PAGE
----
Bitcoin Ownership as Explained by a Blogger
The Bitcoins someone ‘owns’ are just the Bitcoins the person is allowed to spend. When you pay for something in Bitcoin, you are really just changing the permission on the Bitcoin so that only the person you are paying can spend them.
We define an electronic coin as a chain of digital signatures. Each owner transfers the coin to the next by digitally signing a hash of the previous transaction and the public key of the next owner and adding these to the end of the coin. A payee can verify the signatures to verify the chain of ownership.
Each Bitcoin has a complete transaction history attached to it (cool!). When you send some Bitcoin, you are just adding the next layer of history to the coin.
Back to The Blockchain
The Blockchain uses signatures to verify who sent what and hashes to prove that the transactions are unaltered. However, signatures and hashes do not prevent someone from simply copying and pasting their digital currency, or sending many transactions all at once using the same Bitcoin. There is no trusted central authority to claim which transactions are real and which are not. So, how can the system even work?
This is where the Blockchain gets its name. The Blockchain collects all transactions during a set time into ‘blocks’. Proof of work (basically the ‘nonce’ of a block) is done in order to meet some criteria set by the Blockchain. The proof of work ultimately makes transaction history immutable (unchangeable), and adding proof of work to a block is called mining (link to future article).
After the proof of work is completed, all transactions in the block need to be confirmed by several nodes in the network. Each Bitcoin transaction in the block contains the entire transaction history of that Bitcoin (these are hashed and so tamper proof). The nodes check that the history of each transaction is valid (no double spending or copy-pasting) and then confirms the block.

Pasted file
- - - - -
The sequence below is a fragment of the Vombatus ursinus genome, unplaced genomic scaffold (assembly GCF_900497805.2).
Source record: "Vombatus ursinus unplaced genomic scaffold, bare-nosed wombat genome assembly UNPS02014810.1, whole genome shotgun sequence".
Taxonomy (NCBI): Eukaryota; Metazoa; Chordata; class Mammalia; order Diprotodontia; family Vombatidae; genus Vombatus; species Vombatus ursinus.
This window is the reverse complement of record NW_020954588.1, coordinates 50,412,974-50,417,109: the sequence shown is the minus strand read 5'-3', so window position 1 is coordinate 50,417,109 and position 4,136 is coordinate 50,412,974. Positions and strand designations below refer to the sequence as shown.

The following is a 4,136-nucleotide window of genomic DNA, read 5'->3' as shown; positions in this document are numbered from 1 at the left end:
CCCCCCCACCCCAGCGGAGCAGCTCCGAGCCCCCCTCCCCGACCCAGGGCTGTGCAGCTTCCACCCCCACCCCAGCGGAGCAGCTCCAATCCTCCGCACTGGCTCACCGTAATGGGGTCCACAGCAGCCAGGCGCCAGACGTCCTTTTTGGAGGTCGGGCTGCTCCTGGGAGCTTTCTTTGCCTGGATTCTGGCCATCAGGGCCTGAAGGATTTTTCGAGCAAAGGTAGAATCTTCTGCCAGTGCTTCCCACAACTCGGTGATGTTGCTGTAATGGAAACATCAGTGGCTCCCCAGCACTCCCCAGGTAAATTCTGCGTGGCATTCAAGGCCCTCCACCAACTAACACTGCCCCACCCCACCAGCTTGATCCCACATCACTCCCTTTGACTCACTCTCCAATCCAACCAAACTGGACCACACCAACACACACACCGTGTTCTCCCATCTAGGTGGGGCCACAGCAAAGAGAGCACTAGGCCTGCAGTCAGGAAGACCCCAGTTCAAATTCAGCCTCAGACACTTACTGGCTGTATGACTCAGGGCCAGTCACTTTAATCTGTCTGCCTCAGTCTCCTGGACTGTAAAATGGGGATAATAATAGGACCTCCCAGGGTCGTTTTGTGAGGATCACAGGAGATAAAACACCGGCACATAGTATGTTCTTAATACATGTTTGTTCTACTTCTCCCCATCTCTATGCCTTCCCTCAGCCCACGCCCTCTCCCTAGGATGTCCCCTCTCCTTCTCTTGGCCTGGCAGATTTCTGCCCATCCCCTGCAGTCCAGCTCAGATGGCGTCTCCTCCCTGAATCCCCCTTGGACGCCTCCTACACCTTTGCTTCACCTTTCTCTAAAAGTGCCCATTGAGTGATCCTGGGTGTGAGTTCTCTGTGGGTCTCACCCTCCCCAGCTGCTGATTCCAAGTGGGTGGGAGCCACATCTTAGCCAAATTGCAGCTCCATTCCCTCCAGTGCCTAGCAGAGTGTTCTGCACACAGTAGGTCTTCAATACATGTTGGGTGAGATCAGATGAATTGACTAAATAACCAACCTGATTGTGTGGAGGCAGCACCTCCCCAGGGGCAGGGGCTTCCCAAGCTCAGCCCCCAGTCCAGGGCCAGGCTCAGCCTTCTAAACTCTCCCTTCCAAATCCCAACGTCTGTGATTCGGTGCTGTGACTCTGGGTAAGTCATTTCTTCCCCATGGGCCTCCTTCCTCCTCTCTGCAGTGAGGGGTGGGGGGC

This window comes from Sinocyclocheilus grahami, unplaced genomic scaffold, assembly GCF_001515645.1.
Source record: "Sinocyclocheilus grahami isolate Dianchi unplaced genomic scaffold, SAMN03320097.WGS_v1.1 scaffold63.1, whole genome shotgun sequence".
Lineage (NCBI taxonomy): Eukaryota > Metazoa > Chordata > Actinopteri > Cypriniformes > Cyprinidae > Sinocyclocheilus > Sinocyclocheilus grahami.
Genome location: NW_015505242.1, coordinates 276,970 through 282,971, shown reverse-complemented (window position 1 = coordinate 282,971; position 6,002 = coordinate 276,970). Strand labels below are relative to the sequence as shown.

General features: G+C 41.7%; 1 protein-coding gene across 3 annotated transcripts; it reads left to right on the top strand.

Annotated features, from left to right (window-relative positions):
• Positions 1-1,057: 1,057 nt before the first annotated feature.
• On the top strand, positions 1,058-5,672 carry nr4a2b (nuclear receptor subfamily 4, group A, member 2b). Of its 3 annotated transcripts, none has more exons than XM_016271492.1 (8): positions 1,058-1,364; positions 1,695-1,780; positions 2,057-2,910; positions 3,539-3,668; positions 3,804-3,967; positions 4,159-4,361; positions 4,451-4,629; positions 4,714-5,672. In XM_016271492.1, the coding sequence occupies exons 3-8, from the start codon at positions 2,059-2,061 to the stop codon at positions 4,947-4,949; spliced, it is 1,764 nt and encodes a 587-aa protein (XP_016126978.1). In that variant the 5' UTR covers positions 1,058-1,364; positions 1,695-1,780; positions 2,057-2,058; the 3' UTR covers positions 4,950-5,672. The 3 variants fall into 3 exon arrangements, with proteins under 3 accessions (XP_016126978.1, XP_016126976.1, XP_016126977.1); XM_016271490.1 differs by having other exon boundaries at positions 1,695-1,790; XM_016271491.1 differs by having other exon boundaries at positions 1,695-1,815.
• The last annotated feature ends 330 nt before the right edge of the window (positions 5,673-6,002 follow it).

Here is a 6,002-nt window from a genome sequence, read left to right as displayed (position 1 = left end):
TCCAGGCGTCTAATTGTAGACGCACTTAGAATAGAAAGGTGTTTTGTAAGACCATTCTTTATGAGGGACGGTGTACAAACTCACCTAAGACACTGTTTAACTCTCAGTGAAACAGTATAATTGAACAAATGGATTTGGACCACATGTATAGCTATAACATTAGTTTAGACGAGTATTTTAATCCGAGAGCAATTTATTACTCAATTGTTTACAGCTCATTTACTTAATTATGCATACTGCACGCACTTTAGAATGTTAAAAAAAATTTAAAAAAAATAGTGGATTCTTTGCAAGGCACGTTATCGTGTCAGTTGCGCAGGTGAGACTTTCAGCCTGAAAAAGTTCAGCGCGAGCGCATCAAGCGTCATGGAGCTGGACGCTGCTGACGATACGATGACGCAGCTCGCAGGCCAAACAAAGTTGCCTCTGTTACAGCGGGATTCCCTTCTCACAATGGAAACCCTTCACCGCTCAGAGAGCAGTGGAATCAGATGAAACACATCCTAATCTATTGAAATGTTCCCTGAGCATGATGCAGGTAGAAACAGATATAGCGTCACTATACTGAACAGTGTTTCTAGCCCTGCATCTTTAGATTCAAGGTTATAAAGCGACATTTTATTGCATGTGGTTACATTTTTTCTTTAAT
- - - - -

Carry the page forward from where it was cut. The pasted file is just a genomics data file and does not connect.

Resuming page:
All the transactions in the block are hashed together into a single hash called a Merkel Root. This is then used in creating the next block of transactions. Using the Merkel Root of the previous block chains the two blocks together (Block-chain). If any transaction in a past block changes, it will change that transaction’s hash. This will then change the Merkel Root, which will then change all the hashes of all the blocks after that point.
Summing up the Blockchain
The blockchain is trustless because the blockchain keeps track of all Bitcoin transactions. The transactions are all hashed together in such a way that changing any history will be detected and rejected. Transactions are made using public-private key pairs that prove that a user owns the Bitcoin they are sending without giving away secret information.
The proof of work incorporated into building the blockchain creates an insurmountable obstacle for attackers to overcome. Any transactions made on the blockchain are completely irreversible and final. No trust required and all powered by math (and probably a lot of coffee).